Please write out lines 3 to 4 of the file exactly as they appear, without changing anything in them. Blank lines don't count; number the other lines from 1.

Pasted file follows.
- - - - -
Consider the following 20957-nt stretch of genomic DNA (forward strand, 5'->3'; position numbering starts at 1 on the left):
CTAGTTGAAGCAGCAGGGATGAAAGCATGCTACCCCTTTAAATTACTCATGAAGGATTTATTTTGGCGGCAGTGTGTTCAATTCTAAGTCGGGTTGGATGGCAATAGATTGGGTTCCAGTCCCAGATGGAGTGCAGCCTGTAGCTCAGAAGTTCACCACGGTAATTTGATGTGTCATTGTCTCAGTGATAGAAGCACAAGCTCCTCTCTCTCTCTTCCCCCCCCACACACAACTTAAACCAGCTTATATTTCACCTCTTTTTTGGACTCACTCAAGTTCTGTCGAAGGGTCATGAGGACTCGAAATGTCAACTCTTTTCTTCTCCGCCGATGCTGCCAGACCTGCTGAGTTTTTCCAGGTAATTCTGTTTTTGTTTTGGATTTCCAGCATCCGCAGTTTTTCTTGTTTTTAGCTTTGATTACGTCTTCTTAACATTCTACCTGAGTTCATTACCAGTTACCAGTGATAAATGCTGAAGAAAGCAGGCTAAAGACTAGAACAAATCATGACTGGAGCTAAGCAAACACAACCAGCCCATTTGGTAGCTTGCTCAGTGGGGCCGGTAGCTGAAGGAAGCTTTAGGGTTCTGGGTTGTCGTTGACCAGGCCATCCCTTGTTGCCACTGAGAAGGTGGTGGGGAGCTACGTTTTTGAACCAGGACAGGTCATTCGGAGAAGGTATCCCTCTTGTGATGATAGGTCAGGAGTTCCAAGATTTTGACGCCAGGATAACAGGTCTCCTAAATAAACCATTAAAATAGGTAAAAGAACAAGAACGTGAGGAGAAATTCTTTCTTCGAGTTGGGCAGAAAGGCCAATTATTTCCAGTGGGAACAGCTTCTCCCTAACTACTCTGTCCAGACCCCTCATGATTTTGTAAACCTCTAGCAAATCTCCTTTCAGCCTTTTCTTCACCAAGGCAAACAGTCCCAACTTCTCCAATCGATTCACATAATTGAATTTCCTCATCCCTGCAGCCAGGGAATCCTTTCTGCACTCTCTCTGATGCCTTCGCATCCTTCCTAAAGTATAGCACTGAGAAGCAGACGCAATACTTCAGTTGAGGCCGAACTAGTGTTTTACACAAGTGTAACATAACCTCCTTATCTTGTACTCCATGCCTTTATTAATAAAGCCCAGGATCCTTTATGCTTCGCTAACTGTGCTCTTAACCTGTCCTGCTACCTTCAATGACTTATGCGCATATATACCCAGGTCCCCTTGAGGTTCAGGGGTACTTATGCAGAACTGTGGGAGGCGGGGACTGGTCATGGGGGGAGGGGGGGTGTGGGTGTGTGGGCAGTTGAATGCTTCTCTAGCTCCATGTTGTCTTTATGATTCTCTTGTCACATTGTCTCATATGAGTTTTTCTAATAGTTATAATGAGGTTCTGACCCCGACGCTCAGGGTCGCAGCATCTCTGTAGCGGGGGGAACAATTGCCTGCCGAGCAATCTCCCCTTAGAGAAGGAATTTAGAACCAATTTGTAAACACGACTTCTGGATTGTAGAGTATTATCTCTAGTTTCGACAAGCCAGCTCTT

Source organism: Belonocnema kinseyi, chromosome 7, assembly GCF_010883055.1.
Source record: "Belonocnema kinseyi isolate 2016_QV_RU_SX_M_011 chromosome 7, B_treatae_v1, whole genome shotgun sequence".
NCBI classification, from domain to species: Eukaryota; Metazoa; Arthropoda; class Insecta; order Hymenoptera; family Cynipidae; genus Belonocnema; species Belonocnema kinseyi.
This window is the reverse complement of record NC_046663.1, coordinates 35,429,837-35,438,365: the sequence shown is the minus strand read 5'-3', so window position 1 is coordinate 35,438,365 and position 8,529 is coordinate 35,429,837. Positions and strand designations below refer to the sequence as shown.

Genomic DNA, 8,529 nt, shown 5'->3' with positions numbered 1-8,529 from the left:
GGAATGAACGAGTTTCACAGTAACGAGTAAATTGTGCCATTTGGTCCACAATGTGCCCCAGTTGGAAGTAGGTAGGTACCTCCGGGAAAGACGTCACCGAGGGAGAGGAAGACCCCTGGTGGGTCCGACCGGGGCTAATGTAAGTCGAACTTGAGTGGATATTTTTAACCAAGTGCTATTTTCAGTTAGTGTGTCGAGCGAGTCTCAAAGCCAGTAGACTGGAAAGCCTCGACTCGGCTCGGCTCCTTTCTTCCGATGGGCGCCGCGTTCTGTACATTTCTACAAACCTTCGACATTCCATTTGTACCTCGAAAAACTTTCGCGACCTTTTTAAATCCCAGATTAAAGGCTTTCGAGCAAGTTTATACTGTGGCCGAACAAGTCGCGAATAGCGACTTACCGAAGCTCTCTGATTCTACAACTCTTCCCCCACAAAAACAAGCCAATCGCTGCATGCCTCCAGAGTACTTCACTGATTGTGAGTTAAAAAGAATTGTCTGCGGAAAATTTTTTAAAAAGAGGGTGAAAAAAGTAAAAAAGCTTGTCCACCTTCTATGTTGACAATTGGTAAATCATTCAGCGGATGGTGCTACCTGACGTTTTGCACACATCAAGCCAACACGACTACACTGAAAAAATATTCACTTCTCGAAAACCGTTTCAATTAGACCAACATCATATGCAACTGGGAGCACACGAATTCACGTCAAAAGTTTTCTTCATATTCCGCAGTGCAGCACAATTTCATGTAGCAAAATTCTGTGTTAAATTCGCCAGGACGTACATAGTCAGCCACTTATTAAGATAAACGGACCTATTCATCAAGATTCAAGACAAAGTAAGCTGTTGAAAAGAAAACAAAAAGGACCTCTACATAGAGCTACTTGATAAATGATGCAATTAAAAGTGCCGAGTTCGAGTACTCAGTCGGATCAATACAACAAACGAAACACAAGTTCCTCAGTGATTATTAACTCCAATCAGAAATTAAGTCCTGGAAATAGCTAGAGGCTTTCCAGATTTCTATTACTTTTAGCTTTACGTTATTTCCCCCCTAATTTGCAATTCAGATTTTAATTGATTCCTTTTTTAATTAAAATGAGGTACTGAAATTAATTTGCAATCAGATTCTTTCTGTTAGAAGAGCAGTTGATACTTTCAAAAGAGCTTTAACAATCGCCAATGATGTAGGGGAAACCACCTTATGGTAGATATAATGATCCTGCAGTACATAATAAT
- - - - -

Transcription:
Source organism: Belonocnema kinseyi, chromosome 7, assembly GCF_010883055.1.
Source record: "Belonocnema kinseyi isolate 2016_QV_RU_SX_M_011 chromosome 7, B_treatae_v1, whole genome shotgun sequence".